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To be distinguished from globin which is the name for the fold found in haemoglobin or immunoglobulin which is the name for the antibody fold.

Crystallins, in contrast are found in the eye, but are yet another architecture of protein, technically a greek key fold.

Refers to a kind of protein that is carried in the liquid part of the blood (plasma). There are three classes of globulin: alpha, beta, and gamma. Each can be subdivided further; for example, there is an alpha I and an alpha II globulin. Each of the globulin proteins has an important function in the body.

Alpha and beta globulins combine loosely with other important body chemicals to carry them around in the blood. Alpha I globulin contains a fraction that binds bilirubin and another one that carries steroids and lipids. Alpha II globulin combines with free hemoglobin in the plasma. Beta globulins include some that are responsible for transporting lipids and others that bind copper and iron for transport. Prothrombin, one of the blood-clotting factors, is a beta globulin. The gamma globulins are extremely important in the body’s immune system: They are known alternatively as immunoglobulins and are subdivided into classes (IgA, IgE, igM, etc.) according to their function.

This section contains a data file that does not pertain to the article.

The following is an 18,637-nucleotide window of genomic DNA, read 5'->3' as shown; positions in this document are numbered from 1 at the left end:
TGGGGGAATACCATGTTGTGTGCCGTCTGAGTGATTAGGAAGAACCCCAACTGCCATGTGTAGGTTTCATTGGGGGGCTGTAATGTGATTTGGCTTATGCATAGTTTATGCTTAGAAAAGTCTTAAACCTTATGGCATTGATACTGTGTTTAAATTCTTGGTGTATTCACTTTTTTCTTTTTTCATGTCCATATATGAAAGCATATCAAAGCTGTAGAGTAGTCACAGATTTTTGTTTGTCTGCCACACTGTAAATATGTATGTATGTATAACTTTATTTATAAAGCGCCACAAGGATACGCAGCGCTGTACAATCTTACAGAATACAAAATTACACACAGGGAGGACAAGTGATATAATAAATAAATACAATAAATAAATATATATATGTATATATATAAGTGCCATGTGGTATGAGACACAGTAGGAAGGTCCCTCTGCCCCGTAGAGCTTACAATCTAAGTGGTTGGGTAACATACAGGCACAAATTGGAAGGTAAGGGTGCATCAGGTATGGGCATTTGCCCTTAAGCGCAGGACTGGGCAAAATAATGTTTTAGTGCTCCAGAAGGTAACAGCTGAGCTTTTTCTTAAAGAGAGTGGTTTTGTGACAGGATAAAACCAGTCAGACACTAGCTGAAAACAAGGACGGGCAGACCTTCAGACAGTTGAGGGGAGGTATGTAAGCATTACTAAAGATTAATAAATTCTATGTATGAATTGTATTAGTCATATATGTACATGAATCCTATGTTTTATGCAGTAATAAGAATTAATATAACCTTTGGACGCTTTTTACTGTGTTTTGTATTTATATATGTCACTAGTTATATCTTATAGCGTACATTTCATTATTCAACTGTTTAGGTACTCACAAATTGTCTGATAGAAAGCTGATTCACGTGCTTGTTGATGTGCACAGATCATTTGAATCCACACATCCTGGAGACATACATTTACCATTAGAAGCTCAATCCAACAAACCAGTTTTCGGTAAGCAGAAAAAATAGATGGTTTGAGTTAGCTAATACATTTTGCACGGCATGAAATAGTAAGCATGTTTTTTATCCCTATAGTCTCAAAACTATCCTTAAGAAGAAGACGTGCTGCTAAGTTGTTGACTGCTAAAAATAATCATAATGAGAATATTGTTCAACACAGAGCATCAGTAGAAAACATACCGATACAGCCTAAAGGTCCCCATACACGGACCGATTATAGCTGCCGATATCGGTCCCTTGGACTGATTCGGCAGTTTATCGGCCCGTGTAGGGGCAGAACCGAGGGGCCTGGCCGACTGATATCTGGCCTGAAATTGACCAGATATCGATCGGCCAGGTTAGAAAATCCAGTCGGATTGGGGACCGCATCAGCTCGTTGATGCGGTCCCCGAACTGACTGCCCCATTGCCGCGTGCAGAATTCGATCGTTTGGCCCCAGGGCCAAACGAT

The overall pattern of alpha, beta, and gamma globulins may be measured to assess the progress of many different types of disease and treatment, since they quite commonly are affected. The specific immunoglobulins are also useful diagnostic indicators.

Glob"u*lin (?), n. [From Globule: cf. F. globuline.] Phisiol. Chem.

An albuminous body, insoluble in water, but soluble in dilute solutions of salt. It is present in the red blood corpuscles united with haematin to form haemoglobin. It is also found in the crystalline lens of the eye, and in blood serum, and is sometimes called crystallin. In the plural the word is applied to a group of proteid substances such as vitellin, myosin, fibrinogen, etc., all insoluble in water, but soluble in dilute salt solutions.


© Webster 1913.

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